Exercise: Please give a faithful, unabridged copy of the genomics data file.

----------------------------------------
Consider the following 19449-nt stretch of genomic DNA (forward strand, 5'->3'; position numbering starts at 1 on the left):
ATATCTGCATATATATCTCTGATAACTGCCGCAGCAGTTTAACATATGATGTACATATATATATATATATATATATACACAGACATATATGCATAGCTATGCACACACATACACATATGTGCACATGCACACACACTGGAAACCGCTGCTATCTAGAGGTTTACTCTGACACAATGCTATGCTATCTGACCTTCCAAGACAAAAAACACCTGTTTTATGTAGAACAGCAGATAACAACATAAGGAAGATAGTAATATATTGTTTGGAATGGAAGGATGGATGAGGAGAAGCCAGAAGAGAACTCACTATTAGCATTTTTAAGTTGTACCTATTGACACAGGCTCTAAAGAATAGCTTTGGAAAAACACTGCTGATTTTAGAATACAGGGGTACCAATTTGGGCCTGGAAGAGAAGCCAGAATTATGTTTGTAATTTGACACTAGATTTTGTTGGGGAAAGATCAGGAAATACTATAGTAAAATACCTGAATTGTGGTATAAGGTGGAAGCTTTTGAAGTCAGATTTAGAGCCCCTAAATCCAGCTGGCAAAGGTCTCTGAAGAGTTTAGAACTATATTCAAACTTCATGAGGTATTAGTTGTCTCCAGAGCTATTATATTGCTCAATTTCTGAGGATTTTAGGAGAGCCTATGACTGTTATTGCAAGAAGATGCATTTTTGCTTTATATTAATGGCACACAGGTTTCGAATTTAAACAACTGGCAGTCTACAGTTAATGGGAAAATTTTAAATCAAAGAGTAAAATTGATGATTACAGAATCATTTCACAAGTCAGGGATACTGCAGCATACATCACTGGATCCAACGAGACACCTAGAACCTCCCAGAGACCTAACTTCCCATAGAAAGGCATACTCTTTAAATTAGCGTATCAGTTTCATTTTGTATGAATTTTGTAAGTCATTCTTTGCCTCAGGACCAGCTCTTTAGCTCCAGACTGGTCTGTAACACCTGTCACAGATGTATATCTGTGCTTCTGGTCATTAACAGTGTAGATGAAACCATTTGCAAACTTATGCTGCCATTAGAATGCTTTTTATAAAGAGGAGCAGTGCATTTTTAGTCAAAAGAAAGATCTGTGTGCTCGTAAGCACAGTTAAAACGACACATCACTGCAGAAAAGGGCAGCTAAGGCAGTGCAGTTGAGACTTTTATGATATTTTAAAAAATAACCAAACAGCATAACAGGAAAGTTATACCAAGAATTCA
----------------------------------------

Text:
Consider the following 19449-nt stretch of genomic DNA (forward strand, 5'->3'; position numbering starts at 1 on the left):
ATATCTGCATATATATCTCTGATAACTGCCGCAGCAGTTTAACATATGATGTACATATATATATATATATATATATACACAGACATATATGCATAGCTATGCACACACATACACATATGTGCACATGCACACACACTGGAAACCGCTGCTATCTAGAGGTTTACTCTGACACAATGCTATGCTATCTGACCTTCCAAGACAAAAAACACCTGTTTTATGTAGAACAGCAGATAACAACATAAGGAAGATAGTAATATATTGTTTGGAATGGAAGGATGGATGAGGAGAAGCCAGAAGAGAACTCACTATTAGCATTTTTAAGTTGTACCTATTGACACAGGCTCTAAAGAATAGCTTTGGAAAAACACTGCTGATTTTAGAATACAGGGGTACCAATTTGGGCCTGGAAGAGAAGCCAGAATTATGTTTGTAATTTGACACTAGATTTTGTTGGGGAAAGATCAGGAAATACTATAGTAAAATACCTGAATTGTGGTATAAGGTGGAAGCTTTTGAAGTCAGATTTAGAGCCCCTAAATCCAGCTGGCAAAGGTCTCTGAAGAGTTTAGAACTATATTCAAACTTCATGAGGTATTAGTTGTCTCCAGAGCTATTATATTGCTCAATTTCTGAGGATTTTAGGAGAGCCTATGACTGTTATTGCAAGAAGATGCATTTTTGCTTTATATTAATGGCACACAGGTTTCGAATTTAAACAACTGGCAGTCTACAGTTAATGGGAAAATTTTAAATCAAAGAGTAAAATTGATGATTACAGAATCATTTCACAAGTCAGGGATACTGCAGCATACATCACTGGATCCAACGAGACACCTAGAACCTCCCAGAGACCTAACTTCCCATAGAAAGGCATACTCTTTAAATTAGCGTATCAGTTTCATTTTGTATGAATTTTGTAAGTCATTCTTTGCCTCAGGACCAGCTCTTTAGCTCCAGACTGGTCTGTAACACCTGTCACAGATGTATATCTGTGCTTCTGGTCATTAACAGTGTAGATGAAACCATTTGCAAACTTATGCTGCCATTAGAATGCTTTTTATAAAGAGGAGCAGTGCATTTTTAGTCAAAAGAAAGATCTGTGTGCTCGTAAGCACAGTTAAAACGACACATCACTGCAGAAAAGGGCAGCTAAGGCAGTGCAGTTGAGACTTTTATGATATTTTAAAAAATAACCAAACAGCATAACAGGAAAGTTATACCAAGAATTCA